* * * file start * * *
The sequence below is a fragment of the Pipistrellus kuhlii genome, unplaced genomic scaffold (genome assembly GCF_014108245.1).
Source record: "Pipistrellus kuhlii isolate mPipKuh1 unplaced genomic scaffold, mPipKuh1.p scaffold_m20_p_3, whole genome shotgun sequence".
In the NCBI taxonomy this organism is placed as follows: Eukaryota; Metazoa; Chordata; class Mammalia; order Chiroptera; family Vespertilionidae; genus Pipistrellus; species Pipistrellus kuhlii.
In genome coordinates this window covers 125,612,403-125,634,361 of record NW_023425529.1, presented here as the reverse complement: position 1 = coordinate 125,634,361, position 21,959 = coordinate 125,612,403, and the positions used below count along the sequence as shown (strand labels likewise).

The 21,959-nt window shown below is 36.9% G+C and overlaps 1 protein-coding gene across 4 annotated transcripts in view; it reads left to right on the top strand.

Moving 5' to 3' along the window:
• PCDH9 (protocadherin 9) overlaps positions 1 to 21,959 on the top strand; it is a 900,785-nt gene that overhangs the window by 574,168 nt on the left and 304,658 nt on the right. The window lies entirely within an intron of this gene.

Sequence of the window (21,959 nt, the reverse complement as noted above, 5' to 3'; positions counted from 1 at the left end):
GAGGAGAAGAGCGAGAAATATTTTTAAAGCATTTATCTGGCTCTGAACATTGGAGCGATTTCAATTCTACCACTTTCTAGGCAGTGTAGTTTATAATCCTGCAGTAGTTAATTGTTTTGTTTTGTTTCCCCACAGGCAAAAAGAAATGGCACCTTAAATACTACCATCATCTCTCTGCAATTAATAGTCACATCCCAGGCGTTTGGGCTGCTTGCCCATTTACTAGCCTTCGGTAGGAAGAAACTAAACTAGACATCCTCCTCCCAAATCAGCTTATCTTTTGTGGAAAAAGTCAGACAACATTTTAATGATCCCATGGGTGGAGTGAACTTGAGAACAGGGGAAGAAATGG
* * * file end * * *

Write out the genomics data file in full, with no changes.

The sequence below is a fragment of the Pipistrellus kuhlii genome, unplaced genomic scaffold (genome assembly GCF_014108245.1).
Source record: "Pipistrellus kuhlii isolate mPipKuh1 unplaced genomic scaffold, mPipKuh1.p scaffold_m20_p_3, whole genome shotgun sequence".
In the NCBI taxonomy this organism is placed as follows: Eukaryota; Metazoa; Chordata; class Mammalia; order Chiroptera; family Vespertilionidae; genus Pipistrellus; species Pipistrellus kuhlii.
In genome coordinates this window covers 125,612,403-125,634,361 of record NW_023425529.1, presented here as the reverse complement: position 1 = coordinate 125,634,361, position 21,959 = coordinate 125,612,403, and the positions used below count along the sequence as shown (strand labels likewise).

The 21,959-nt window shown below is 36.9% G+C and overlaps 1 protein-coding gene across 4 annotated transcripts in view; it reads left to right on the top strand.

Moving 5' to 3' along the window:
• PCDH9 (protocadherin 9) overlaps positions 1 to 21,959 on the top strand; it is a 900,785-nt gene that overhangs the window by 574,168 nt on the left and 304,658 nt on the right. The window lies entirely within an intron of this gene.

Sequence of the window (21,959 nt, the reverse complement as noted above, 5' to 3'; positions counted from 1 at the left end):
GAGGAGAAGAGCGAGAAATATTTTTAAAGCATTTATCTGGCTCTGAACATTGGAGCGATTTCAATTCTACCACTTTCTAGGCAGTGTAGTTTATAATCCTGCAGTAGTTAATTGTTTTGTTTTGTTTCCCCACAGGCAAAAAGAAATGGCACCTTAAATACTACCATCATCTCTCTGCAATTAATAGTCACATCCCAGGCGTTTGGGCTGCTTGCCCATTTACTAGCCTTCGGTAGGAAGAAACTAAACTAGACATCCTCCTCCCAAATCAGCTTATCTTTTGTGGAAAAAGTCAGACAACATTTTAATGATCCCATGGGTGGAGTGAACTTGAGAACAGGGGAAGAAATGG